This study explored factors associated with a lifetime history of domestic violence and sexual assault victimization in a sample of welfare recipients in the State of Illinois.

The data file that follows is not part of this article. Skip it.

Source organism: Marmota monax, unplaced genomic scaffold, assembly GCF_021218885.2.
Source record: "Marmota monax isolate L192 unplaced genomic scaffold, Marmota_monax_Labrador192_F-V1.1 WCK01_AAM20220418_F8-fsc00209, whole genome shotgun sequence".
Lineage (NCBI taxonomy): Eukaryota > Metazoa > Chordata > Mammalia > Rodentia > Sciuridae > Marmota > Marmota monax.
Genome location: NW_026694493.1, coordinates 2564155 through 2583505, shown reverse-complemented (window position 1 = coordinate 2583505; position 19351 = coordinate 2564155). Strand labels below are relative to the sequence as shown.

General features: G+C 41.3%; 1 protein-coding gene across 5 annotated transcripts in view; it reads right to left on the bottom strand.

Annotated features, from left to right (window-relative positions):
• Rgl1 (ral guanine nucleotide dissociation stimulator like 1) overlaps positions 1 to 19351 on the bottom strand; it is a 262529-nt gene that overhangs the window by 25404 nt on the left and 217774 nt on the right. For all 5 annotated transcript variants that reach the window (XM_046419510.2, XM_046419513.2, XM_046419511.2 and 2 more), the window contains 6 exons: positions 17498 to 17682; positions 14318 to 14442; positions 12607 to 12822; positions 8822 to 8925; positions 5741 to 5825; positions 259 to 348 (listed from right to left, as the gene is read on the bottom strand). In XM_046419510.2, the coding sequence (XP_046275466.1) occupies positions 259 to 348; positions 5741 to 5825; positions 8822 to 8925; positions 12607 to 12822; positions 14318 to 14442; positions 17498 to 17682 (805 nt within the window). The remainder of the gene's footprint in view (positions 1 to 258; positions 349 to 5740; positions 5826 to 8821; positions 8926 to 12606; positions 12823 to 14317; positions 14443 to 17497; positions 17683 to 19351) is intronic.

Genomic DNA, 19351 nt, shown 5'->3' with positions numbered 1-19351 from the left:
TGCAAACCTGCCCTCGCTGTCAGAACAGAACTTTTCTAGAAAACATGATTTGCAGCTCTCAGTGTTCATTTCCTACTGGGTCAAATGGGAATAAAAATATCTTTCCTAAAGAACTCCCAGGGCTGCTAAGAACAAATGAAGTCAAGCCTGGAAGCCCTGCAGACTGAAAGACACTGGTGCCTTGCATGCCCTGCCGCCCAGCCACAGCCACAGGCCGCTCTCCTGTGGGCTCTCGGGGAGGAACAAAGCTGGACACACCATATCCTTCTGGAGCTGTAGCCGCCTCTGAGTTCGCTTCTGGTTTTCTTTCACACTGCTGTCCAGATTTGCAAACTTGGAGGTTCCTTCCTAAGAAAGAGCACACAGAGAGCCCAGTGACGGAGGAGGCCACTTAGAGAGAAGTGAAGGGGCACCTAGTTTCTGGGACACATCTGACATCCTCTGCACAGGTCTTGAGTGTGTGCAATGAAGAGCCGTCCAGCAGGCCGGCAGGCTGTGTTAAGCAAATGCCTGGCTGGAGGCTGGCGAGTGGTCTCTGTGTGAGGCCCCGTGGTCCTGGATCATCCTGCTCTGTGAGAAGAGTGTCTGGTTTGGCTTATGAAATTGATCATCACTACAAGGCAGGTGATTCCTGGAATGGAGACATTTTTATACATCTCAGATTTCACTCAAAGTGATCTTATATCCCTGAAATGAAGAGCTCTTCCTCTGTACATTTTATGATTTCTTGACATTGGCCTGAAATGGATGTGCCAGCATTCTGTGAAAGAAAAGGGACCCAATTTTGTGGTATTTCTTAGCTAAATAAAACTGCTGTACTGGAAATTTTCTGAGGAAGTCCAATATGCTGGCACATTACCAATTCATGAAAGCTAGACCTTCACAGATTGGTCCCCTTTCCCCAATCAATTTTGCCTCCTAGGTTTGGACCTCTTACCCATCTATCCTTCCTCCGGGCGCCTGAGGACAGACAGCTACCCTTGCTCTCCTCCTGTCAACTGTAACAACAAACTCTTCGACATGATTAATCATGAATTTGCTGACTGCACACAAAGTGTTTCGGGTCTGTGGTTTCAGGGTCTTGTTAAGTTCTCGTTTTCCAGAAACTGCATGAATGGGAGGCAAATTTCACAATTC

The results of the study revealed several similarities and differences between factors related to domestic violence and sexual assault. The one overwhelming similarity is that childhood exposure to domestic violence is a significant risk factor for both sexual assault and domestic violence victimization. Being physically abused as a child was associated with lifetime domestic violence, but not lifetime sexual assault. For domestic violence victimization, the finding was that increased education and job skills were risk factors that supported the theory that domestic violence occurred when men perceived that their partner had more power in their relationship. Surprisingly, frequent alcohol and drug use were not associated with either type of victimization. Research suggests that drug and alcohol use can be both a risk factor and a consequence of victimization, as survivors self-medicate to manage their pain associated with victimization. Although many studies have been conducted exploring factors related to sexual assault and domestic violence victimization, it has remained unclear whether domestic violence and sexual assault share a common set of factors. Through the use of parallel logistic regression equations, this study sought to predict lifetime experience of sexual assault and domestic violence among a low-income sample of welfare recipients in Illinois. Tables, references
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